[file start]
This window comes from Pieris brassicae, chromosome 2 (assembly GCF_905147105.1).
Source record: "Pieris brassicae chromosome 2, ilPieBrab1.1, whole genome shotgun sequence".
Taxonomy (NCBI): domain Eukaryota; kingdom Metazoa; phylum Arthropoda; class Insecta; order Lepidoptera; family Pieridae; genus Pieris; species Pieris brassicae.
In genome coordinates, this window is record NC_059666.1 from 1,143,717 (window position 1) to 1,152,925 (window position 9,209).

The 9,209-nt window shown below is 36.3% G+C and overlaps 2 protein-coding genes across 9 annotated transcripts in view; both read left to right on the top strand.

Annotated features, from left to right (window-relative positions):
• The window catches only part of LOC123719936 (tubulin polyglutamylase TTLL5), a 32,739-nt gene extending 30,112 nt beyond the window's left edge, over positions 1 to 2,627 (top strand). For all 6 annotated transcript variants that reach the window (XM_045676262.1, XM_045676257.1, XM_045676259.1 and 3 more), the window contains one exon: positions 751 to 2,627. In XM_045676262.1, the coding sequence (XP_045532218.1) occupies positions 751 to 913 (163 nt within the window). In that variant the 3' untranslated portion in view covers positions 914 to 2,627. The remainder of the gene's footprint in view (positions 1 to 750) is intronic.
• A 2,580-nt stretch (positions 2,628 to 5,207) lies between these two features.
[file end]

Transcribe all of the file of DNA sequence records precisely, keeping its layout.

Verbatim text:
This window comes from Pieris brassicae, chromosome 2 (assembly GCF_905147105.1).
Source record: "Pieris brassicae chromosome 2, ilPieBrab1.1, whole genome shotgun sequence".
Taxonomy (NCBI): domain Eukaryota; kingdom Metazoa; phylum Arthropoda; class Insecta; order Lepidoptera; family Pieridae; genus Pieris; species Pieris brassicae.
In genome coordinates, this window is record NC_059666.1 from 1,143,717 (window position 1) to 1,152,925 (window position 9,209).

The 9,209-nt window shown below is 36.3% G+C and overlaps 2 protein-coding genes across 9 annotated transcripts in view; both read left to right on the top strand.

Annotated features, from left to right (window-relative positions):
• The window catches only part of LOC123719936 (tubulin polyglutamylase TTLL5), a 32,739-nt gene extending 30,112 nt beyond the window's left edge, over positions 1 to 2,627 (top strand). For all 6 annotated transcript variants that reach the window (XM_045676262.1, XM_045676257.1, XM_045676259.1 and 3 more), the window contains one exon: positions 751 to 2,627. In XM_045676262.1, the coding sequence (XP_045532218.1) occupies positions 751 to 913 (163 nt within the window). In that variant the 3' untranslated portion in view covers positions 914 to 2,627. The remainder of the gene's footprint in view (positions 1 to 750) is intronic.
• A 2,580-nt stretch (positions 2,628 to 5,207) lies between these two features.